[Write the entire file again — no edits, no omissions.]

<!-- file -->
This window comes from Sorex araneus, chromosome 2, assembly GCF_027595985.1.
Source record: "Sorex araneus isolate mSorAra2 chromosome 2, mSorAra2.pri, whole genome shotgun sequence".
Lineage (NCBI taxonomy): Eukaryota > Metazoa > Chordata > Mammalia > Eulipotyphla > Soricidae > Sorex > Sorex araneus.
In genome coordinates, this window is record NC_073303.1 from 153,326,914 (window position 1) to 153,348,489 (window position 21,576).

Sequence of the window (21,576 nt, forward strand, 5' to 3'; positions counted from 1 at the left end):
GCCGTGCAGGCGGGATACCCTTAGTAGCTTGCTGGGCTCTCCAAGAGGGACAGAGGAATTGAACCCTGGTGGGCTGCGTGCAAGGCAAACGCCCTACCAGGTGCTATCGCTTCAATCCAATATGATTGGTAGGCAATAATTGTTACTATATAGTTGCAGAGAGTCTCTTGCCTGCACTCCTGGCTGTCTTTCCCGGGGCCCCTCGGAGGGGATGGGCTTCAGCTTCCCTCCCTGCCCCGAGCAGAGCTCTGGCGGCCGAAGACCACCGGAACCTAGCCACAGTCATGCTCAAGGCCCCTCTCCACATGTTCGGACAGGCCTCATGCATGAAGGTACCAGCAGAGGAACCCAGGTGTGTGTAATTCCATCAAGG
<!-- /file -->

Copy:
This window comes from Sorex araneus, chromosome 2, assembly GCF_027595985.1.
Source record: "Sorex araneus isolate mSorAra2 chromosome 2, mSorAra2.pri, whole genome shotgun sequence".
Lineage (NCBI taxonomy): Eukaryota > Metazoa > Chordata > Mammalia > Eulipotyphla > Soricidae > Sorex > Sorex araneus.
In genome coordinates, this window is record NC_073303.1 from 153,326,914 (window position 1) to 153,348,489 (window position 21,576).

Sequence of the window (21,576 nt, forward strand, 5' to 3'; positions counted from 1 at the left end):
GCCGTGCAGGCGGGATACCCTTAGTAGCTTGCTGGGCTCTCCAAGAGGGACAGAGGAATTGAACCCTGGTGGGCTGCGTGCAAGGCAAACGCCCTACCAGGTGCTATCGCTTCAATCCAATATGATTGGTAGGCAATAATTGTTACTATATAGTTGCAGAGAGTCTCTTGCCTGCACTCCTGGCTGTCTTTCCCGGGGCCCCTCGGAGGGGATGGGCTTCAGCTTCCCTCCCTGCCCCGAGCAGAGCTCTGGCGGCCGAAGACCACCGGAACCTAGCCACAGTCATGCTCAAGGCCCCTCTCCACATGTTCGGACAGGCCTCATGCATGAAGGTACCAGCAGAGGAACCCAGGTGTGTGTAATTCCATCAAGG